Kitsilano Beach Park
Park Location
1499 Arbutus Street
(@ Cornwall Avenue)
13.47 hectares
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Recreation Facilities
Basketball CourtsBasketball Courts(x2)
Tennis CourtsTennis Courts(x10)
Water/Spray ParksWater/Spray Parks(x1)
Washroom Information
LocationWinter hoursSummer hoursNotes
Kitsilano Showboat concessionDawn to DuskDawn to DuskCaretaker on site
Lifeguard stationDawn to DuskDawn to Dusk
About the Park
This very popular park boasts clean sand beaches, beautiful views of English Bay and downtown Vancouver, the fantastic Boathouse restaurant, and wide lawns perfect for throwing a Frisbee or relaxing in the sun. The sparkling salt waters of the heated outdoor pool are especially inviting, and the pool has the distinction of being Canada's longest at 137m.

A playground is the park's newest feature. The city's largest fully accessible playground is a legacy of the Vancouver 2010 Olympic and Paralympic Winter Games and one of three showcase inclusive playgrounds built in the 2010 Winter Games host communities of Vancouver, Whistler and Richmond. New play opportunities such as sand play table, rotating climber, and saucer swings have been included to ensure universal access and encourage imaginative play, sensory experiences and fun for children of all ages and abilities. A wheelchair accessible surface also allows parents and caregivers with physical disabilities access to the playground.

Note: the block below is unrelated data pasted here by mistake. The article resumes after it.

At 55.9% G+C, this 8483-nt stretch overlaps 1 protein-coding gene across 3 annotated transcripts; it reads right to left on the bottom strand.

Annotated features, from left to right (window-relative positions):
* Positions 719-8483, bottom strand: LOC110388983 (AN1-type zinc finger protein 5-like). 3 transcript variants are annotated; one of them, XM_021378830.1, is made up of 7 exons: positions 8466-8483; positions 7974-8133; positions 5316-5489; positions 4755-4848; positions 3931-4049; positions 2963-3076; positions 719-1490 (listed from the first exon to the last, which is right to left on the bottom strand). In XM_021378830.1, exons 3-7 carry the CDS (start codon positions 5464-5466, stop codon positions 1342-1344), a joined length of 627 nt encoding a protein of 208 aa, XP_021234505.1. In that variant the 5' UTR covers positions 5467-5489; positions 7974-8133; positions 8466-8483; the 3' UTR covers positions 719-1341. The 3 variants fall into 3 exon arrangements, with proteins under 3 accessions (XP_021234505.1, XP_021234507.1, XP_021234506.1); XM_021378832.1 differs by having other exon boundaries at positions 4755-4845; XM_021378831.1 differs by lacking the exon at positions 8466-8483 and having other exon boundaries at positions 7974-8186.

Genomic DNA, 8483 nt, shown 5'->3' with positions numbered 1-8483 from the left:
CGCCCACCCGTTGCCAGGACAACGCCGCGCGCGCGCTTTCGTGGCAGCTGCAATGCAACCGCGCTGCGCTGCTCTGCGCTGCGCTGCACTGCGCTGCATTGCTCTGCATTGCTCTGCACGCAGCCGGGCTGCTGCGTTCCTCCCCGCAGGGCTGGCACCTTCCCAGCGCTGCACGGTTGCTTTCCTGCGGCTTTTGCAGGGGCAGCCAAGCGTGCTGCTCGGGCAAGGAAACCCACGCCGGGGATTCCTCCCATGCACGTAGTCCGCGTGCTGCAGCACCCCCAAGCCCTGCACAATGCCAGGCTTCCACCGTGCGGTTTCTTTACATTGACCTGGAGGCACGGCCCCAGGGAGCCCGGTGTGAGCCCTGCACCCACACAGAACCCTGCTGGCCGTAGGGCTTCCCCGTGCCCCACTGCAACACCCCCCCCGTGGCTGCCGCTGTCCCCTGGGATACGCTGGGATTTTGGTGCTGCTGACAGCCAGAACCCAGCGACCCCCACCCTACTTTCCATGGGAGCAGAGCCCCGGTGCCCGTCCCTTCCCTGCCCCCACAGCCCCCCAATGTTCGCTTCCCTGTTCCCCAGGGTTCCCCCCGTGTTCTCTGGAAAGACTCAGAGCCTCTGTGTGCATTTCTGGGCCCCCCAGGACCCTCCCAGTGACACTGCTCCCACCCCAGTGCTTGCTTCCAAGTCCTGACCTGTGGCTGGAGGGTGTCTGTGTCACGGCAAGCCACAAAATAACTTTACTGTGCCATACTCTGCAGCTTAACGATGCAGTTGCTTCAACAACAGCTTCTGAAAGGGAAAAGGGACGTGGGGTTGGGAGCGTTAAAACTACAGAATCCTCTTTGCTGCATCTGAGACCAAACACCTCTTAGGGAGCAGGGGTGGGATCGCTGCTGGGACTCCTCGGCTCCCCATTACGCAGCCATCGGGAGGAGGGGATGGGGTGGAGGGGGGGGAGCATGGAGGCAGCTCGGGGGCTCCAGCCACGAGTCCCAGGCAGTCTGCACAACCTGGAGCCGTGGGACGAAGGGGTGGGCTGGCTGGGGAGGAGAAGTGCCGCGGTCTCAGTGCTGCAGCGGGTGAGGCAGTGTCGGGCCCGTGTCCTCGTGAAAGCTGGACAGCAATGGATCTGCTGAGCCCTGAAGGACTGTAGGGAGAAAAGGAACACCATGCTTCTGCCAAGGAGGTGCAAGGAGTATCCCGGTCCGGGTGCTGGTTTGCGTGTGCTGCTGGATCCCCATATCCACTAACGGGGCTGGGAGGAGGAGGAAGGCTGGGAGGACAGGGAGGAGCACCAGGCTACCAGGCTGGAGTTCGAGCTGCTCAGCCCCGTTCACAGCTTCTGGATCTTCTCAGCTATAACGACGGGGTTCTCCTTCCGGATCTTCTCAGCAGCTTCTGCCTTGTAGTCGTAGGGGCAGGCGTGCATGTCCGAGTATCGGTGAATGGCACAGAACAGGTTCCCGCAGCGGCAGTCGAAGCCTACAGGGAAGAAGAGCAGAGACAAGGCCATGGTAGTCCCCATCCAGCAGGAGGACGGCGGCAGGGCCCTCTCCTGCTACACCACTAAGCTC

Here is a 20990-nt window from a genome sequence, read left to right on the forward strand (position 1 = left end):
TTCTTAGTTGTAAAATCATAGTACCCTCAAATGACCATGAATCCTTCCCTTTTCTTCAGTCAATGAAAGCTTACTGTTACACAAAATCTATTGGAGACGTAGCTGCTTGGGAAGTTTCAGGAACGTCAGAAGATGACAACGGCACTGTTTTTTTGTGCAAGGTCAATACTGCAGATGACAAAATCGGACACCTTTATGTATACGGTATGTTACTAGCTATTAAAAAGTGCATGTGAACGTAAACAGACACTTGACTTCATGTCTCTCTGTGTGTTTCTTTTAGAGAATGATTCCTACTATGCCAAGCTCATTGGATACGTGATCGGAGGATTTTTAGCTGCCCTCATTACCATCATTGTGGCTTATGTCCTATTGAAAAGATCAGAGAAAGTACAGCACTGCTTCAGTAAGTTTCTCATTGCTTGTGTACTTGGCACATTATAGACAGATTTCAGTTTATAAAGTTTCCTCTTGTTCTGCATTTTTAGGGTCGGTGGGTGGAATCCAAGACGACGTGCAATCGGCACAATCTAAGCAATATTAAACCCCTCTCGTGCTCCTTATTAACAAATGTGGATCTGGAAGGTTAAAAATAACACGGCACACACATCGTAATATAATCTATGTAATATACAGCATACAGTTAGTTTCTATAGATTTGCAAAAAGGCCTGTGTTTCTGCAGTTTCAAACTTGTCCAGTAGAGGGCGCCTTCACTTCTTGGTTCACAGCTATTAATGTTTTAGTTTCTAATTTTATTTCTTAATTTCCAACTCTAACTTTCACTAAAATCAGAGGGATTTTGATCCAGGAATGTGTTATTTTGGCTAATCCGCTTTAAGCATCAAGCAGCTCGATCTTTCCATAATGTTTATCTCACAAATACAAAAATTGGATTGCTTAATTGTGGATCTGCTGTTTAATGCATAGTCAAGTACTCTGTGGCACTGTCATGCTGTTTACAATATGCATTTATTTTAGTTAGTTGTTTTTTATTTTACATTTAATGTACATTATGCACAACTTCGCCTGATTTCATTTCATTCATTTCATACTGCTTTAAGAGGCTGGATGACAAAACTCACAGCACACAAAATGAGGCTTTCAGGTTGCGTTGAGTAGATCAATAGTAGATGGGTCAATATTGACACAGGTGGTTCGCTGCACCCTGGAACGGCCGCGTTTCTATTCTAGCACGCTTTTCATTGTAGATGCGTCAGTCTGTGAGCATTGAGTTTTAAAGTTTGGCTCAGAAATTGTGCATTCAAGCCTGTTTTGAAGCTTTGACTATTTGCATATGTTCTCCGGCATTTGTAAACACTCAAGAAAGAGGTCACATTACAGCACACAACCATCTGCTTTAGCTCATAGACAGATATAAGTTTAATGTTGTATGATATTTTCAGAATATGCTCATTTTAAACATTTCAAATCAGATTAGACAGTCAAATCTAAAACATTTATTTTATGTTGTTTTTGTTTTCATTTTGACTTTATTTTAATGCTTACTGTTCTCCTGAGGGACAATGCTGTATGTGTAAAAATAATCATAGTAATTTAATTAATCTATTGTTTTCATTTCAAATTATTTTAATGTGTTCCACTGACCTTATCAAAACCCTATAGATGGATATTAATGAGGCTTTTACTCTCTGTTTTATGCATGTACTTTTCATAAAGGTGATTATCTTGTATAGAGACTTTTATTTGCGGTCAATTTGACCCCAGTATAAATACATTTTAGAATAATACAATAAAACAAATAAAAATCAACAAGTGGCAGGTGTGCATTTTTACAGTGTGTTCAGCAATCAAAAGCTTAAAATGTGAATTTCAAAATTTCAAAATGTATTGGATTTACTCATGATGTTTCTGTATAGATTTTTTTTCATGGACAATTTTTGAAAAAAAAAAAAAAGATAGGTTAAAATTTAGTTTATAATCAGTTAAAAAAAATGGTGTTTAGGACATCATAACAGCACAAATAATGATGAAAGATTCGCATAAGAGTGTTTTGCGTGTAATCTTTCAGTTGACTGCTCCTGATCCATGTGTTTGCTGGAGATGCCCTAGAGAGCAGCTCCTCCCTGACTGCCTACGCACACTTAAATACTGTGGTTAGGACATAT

Definitely a happening place geared for the younger set (teens to thirties) with a lovely outlook spanning from open bay, to North Shore mountains to Stanley Park. There are lots of activities here with something for everyone.

This area was originally known as Greer's Beach, named for the pioneer who unsuccessfully challenged the Canadian Pacific Railway (CPR) take over of his homestead here in the 1890s. Later, private citizens raised the money to purchase the beach front land back from the CPR while the Park Board leased additional lots to create this popular park.

Kitsilano Pool, Vancouver's largest draw and fill salt water pool was opened at the water's edge in 1931 and became an instant success. It was replaced in 1979 by an ocean side tank (about 150 meters at its outer most edge) which sports salt water and is heated. This is the park where old Engine #374, that in 1886 pulled the first transcontinental CPR train into Vancouver, resided for many decades on a piece of track on an old CPR right-of-way. The Engine was lovingly restored by train buffs in time for EXPO '86. The train now resides in a plexi-glass pavilion adjacent to the Roundhouse Community Centre.
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